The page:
• improved consistency of care,
  • empowering information for patients,
  • improved public policy through attention drawn to areas of importance to public health,
  • assistance to clinicians who aim to keep their practices up-to-date,
  • guidance for quality improvement activities; and
  • help researchers and research funders identify important research gaps and set the stage for the iterative process of new knowledge generation and advances in patient care.

NHLBI also noted the "debate about who should be in the driver's seat." (i.e., writing the guidelines. "Primary care generalists, specialists, and government agencies may each have limitations which impede their effectiveness in leading the development of guidelines." These concerns have led many organizations to actively reach out to many stakeholders, as was the case in a cardiovascular guideline on risk assessment that. NHLBI emphasized that multiple stakeholders working together collaboratively should write guidelines, rather than one entity, because "there is a much greater likelihood of high-quality products, products that reflect diverse perspectives, philosophies, and expertise."

NHLBI then went on to cite the two IOM reports (noted above) addressing clinical guidelines and the recommendations and analysis they helped provide in general and to the Institute. The Institute noted IOM's distinction in creating two reports: one on standards for systematic reviews and the other on development of trustworthy guidelines. With respect to the former, NHLBI noted that standards for systematic reviews, which NHLBI will be continuing, include:

  1. assembling expert teams with the capacity to manage bias, conflicts of interest, and stakeholder input;
  2. identifying pressing clinical needs while developing an optimal analytic framework;
  3. developing and following rigorous protocols that cover the search and assessment of evidence, as well as its synthesis; and
  4. preparing structured, user-friendly peer-reviewed final reports

The Institute noted that the "standards on guidelines include a similar focus on transparency, management of conflict of interest, team composition, effective articulation of recommendations, external review, and updating." IOM stated that, "Clinical Practice Guideline developers should use systematic reviews that meet standards, [and should interact with] the systematic review team regarding the scope, approach, and output of both processes."


NHLBI's decision demonstrates an interesting point: even the most cutting edge scientists who are constantly analyzing new scientific and medical information and data are sometimes not able to keep up with the pace or have enough resources to synthesize this kind of information to create new information that physicians can act on to improve patient care. This point is the very heart of why continuing medical education (CME) is so critical for America's healthcare system.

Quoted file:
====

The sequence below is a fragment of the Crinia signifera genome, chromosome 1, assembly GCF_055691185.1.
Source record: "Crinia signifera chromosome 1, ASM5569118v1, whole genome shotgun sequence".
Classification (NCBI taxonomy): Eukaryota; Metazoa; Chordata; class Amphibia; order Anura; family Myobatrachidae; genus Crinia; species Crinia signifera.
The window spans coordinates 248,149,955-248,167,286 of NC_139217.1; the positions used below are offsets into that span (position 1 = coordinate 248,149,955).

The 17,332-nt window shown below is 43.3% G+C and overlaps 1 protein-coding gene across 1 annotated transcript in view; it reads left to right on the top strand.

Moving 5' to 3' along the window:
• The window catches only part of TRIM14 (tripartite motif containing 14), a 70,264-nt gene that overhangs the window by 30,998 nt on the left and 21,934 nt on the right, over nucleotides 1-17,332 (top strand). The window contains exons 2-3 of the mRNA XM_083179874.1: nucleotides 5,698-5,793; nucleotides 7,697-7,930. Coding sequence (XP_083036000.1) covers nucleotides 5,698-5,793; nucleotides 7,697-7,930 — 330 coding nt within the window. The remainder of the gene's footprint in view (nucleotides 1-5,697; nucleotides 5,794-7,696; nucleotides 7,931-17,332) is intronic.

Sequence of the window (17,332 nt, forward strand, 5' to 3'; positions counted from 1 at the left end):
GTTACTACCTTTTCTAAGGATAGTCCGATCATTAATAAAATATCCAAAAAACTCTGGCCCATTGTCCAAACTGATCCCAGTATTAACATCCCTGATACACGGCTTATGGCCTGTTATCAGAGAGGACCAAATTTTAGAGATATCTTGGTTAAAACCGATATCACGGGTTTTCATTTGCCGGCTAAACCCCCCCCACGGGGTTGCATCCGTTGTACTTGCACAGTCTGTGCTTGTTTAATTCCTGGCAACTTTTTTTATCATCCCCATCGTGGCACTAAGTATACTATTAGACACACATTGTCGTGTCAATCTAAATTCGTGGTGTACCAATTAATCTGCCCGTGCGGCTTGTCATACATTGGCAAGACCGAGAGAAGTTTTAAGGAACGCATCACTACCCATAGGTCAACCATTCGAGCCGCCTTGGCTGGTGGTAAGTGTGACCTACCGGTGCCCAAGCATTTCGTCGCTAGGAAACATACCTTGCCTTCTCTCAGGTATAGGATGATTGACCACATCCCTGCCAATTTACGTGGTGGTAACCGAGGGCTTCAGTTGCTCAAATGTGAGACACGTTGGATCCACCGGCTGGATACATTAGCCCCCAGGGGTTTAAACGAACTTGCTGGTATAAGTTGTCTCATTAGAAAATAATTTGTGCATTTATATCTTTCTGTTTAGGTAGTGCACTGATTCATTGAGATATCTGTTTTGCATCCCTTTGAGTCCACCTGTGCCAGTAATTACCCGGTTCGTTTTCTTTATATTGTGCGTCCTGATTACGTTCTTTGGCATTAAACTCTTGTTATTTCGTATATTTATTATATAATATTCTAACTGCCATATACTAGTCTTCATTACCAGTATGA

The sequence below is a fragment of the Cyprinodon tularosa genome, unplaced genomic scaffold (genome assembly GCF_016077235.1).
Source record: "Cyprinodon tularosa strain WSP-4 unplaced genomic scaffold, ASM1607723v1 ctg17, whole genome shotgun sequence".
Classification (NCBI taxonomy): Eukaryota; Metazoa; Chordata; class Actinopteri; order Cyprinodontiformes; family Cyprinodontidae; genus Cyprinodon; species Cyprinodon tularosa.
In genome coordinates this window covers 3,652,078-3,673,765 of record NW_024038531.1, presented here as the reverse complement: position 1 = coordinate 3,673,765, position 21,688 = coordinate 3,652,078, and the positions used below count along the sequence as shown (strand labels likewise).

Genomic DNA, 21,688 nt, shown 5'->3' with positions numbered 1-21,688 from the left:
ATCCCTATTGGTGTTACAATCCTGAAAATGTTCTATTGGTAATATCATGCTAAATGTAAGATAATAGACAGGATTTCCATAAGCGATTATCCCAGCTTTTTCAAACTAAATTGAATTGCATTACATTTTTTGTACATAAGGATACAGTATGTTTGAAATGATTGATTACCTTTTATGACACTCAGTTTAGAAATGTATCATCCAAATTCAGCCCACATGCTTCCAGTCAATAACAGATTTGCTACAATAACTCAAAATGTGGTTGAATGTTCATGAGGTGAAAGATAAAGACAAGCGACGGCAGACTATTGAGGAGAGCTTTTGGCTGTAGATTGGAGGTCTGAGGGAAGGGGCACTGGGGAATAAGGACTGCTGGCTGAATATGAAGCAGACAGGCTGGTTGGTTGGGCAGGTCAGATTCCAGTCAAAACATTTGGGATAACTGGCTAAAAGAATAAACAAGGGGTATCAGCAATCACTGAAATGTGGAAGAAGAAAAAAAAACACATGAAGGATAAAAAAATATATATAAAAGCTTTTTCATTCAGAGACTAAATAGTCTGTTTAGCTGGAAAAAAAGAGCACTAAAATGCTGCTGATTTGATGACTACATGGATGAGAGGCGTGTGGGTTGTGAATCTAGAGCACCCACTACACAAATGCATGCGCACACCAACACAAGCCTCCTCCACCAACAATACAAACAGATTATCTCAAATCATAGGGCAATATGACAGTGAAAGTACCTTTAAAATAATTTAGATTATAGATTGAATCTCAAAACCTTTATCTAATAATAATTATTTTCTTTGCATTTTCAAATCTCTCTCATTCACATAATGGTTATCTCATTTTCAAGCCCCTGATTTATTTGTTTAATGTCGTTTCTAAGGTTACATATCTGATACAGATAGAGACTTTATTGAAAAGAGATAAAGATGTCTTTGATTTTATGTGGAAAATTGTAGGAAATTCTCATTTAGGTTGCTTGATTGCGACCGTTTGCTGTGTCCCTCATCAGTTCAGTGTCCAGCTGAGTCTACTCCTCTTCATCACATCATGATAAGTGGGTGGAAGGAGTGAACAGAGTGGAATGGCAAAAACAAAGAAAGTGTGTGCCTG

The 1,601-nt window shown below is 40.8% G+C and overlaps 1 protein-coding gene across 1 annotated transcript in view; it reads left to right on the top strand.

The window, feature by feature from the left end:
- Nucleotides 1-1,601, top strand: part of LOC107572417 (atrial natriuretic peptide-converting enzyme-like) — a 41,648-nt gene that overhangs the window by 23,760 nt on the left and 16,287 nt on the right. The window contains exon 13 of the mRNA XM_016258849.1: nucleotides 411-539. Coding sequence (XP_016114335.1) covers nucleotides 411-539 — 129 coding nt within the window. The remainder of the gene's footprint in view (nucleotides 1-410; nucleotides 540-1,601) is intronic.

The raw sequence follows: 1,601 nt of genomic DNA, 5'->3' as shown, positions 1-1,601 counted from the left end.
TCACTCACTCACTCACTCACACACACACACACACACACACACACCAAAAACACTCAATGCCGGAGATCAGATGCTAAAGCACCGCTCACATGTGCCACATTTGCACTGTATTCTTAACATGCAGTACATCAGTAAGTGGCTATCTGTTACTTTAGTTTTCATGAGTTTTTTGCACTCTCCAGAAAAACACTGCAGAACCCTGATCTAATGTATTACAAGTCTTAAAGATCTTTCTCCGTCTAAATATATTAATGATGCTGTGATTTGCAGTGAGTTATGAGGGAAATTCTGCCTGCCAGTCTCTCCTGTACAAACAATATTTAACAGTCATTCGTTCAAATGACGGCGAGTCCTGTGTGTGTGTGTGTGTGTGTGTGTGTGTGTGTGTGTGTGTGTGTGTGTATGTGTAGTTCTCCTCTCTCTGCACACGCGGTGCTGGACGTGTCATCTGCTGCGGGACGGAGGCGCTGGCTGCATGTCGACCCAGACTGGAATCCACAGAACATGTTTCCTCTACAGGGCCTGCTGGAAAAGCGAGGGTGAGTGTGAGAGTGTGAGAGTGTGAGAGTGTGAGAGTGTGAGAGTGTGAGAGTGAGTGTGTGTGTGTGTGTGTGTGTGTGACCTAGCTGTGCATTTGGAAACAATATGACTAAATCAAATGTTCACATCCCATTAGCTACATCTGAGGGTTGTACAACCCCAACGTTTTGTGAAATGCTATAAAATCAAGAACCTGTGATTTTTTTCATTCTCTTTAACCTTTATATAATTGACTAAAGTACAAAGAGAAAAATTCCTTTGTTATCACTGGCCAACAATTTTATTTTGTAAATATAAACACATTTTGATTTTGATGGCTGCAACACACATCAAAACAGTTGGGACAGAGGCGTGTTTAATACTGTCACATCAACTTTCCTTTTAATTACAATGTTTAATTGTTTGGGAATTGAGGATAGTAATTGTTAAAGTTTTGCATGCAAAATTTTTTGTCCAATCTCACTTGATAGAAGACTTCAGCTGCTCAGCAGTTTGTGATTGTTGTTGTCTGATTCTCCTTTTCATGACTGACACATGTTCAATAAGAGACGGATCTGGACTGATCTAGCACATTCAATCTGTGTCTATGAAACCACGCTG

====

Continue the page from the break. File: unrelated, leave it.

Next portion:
CME provides an additional resource for physicians who do not have the time or resources to learn about clinical practice guidelines, the systematic reviews that helped shape such guidelines, or the reasoning behind the recommendations. Further, CME can help physicians walk through these guidelines in a way they can explain to their patients and if necessary to other colleagues.

Ultimately, with the NHLBI leaving the guideline writing industry, it will be incumbent upon professional medical associations and physician organizations to continue the research, collaboration, and analysis necessary to inform physicians in all fields and specialties about new treatments, discoveries and breakthroughs through clinical practice guidelines. This task, however, may be difficult for some organizations and groups given the tremendous task this amounts to and the incredible financial and resource burden imposed on groups—particularly if they are going to comply with IOM recommendations.

Nevertheless, it is promising to see that NHLBI will continue to focus on creating sound systematic reviews for researchers and groups to use as evidence for guidelines. Hopefully, NHLBI and future guideline writers will include CME stakeholders in this new process because CME may be the ultimate conduit from which physicians learn about such recommendations.